It is yet a further object of the present invention to provide a temperature monitoring system which operates remotely from the object under investigation and which acts to provide individual temperature measurements at selected points.

It is yet still a further object of the present invention to provide a temperature monitoring and measurement system which acts to allow for rapid temperature measurement at a multitude of points.

It is yet another object of the present invention to provide a remotely operated temperature monitoring apparatus which allows temperature measurements to be made at any of a multitude of selected points.

It is yet still another object of the present invention to provide a temperature monitoring system whereby a temperature profile or image of an object under investigation is visually displayed on a television monitor and means are provided to position an indicator, on the display surface of said monitor, to points corresponding to points on the object under investation, at which temperature is desired to be determined.

It is yet another further object of the present invention to provide a temperature monitoring and measurement system employing a television camera so as to thereby allow the temperature at any point within the field of view of the television camera to be determined and whereby, in addition to temperature, contours and width of the object under investigation and liquid level, and the like, for example, may be determined.

It is yet still another further object of the present invention to provide a temperature monitoring and control system employing an infrared television camera, with means to select points within the field of the camera, at which temperatures are to be read by sampling the video signal corresponding thereto, and whereby control apparatus may respond to the data of the selected points to control the temperature, speed, and the like, of the process operating upon the object under investigation.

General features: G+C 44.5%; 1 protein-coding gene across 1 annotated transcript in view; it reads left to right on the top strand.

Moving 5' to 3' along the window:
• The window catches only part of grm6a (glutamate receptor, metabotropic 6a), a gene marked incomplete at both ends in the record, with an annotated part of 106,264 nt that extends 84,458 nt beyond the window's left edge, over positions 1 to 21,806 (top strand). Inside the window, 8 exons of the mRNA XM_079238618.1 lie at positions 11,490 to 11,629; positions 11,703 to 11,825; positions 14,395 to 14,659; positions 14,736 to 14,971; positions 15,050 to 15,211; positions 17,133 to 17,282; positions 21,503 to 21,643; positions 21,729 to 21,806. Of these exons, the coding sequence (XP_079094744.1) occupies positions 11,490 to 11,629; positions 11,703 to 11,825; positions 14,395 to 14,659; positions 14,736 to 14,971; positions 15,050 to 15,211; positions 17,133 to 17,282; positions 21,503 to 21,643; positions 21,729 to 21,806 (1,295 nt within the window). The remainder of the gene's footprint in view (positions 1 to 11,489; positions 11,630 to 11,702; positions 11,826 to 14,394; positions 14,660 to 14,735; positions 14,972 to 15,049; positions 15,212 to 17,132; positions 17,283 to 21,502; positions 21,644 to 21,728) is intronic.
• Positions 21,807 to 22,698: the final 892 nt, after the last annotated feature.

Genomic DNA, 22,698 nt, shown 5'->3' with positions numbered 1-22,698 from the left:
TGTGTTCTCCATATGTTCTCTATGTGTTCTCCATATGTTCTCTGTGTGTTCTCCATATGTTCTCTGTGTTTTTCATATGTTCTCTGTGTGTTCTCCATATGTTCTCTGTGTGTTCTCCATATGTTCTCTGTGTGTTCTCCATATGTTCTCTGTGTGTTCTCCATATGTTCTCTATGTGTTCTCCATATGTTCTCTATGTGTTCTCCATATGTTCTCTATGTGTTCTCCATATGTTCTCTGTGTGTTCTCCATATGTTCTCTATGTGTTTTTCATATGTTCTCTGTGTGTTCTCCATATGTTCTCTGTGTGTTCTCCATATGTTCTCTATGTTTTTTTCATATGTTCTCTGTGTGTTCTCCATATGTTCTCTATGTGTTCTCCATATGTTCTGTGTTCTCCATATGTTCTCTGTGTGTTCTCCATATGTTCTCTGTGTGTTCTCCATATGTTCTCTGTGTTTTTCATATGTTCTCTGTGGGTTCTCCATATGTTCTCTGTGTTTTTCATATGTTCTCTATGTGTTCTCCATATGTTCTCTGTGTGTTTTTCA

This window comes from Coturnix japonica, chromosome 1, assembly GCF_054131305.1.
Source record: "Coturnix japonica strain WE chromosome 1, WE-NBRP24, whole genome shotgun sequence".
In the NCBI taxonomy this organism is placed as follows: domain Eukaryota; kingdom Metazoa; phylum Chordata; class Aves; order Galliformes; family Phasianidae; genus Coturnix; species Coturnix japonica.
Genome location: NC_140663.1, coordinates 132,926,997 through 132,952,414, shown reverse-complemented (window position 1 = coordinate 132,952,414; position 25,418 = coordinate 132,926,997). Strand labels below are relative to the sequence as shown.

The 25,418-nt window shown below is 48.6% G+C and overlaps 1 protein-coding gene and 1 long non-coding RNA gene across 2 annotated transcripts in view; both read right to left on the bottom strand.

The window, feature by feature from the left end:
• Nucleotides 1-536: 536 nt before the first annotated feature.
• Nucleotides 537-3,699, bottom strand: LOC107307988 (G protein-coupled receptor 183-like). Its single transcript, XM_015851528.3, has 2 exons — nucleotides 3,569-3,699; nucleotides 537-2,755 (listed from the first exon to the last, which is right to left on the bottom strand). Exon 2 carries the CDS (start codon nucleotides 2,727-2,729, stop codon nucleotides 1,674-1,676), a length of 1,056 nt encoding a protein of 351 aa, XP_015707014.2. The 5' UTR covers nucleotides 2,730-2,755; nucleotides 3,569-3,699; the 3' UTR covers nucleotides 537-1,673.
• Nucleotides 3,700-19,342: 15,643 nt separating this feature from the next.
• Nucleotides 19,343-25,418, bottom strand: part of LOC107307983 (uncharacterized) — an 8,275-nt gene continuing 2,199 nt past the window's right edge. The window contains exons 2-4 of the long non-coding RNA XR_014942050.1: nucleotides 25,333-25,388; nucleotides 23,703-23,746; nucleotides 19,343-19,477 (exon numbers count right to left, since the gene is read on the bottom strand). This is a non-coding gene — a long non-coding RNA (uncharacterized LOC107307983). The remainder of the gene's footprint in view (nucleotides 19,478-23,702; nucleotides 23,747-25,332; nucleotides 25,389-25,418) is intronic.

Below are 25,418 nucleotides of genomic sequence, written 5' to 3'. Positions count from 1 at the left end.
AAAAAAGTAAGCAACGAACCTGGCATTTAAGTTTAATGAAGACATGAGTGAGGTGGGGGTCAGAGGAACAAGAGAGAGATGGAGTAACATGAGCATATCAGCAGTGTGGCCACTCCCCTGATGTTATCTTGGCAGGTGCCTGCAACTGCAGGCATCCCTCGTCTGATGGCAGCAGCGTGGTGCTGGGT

BRIEF DESCRIPTION OF THE DRAWINGS FIG. 1 shows the preferred embodiment of the temperature monitoring and measuring system in accordance with the principles of the present invention.

FIG. 2 shows a plot of sensitivity versus wavelength for an infrared television camera, exemplary of those which may be employed in the system of FIG. 1.

FIG. 3 shows a detailed arrangement of the compare and gating circuitry employed in FIG. 1 to generate, at the appropriate time, a marker pulse.

. FIG. 4 shows a series of concurrent waveforms, to be used in the detailed explanation of the operation of FIGS. 1 and 2.

FIG. 5 shows a schematic of a Czochralski-type crystal puller arrangement, which arrangement represents an example of a preferred application of the monitoring system and method, in accordance with the principles of the present invention.

FIG. 6 shows an exemplary circuit which may be used in determining width measurement information from the video signal, obtained in accordance with the present invention.

DETAILED DESCRIPTION OF THE DRAWINGS In accordance with the arrangement, depicted in FIG. 1, television camera 1 is arranged to view an object 3, which may be any of a variety of objects which are desired to be investigated. Television camera 1, it is clear, may be any of a variety of television cameras which. are sensitive to different wavelengths of radiation. However, where the camera is merely a black and white camera, it is apparent that an insensitivity to thermal emission from an object would prevail, at lower temperatures and accordingly, when such a camera is employed, in accordance with the arrangement of FIG. 1, light patterns and profiles may be examined, and widths and contours in relation to the object under investigation determined, but no temperature measurements would be available.

It has been found that an infrared television camera will, however, be responsive to temperature emissions from the object under investigation whereby, in accordance with the principles of the present invention, temperature measurements at selected points may be obtained. In particular, it has been found that a commercially available GPL closed circuit TV system, employing a TIVICON tube in the camera, for example, produces highly effective results in monitoring and measuring temperature, in accordance with the principles of the present invention. The TIVICONtube, it is noted, generally comprises an array of silicon diodes in matrix form which act to provide a surface which responds to visible (0.5 to 0.8 and infrared (0.8 to 1.2p.) radiation. In this regard, it should be recognized that when the system of FIG. 1 employs an infrared television camera, it is not necessary that its application be limited to investigation of hot objects. For example, as hereinabove indicated, widths, contours, and the like, exclusive of temperature, may be determined. It should also be recognized that other types of radiation detecting television cameras may, likewise, be effective in the system, in accordance with the principles of the present invention. However, for determining temperature television cameras which typically respond from 0.5 to 5p. are of practical interest and, accordingly,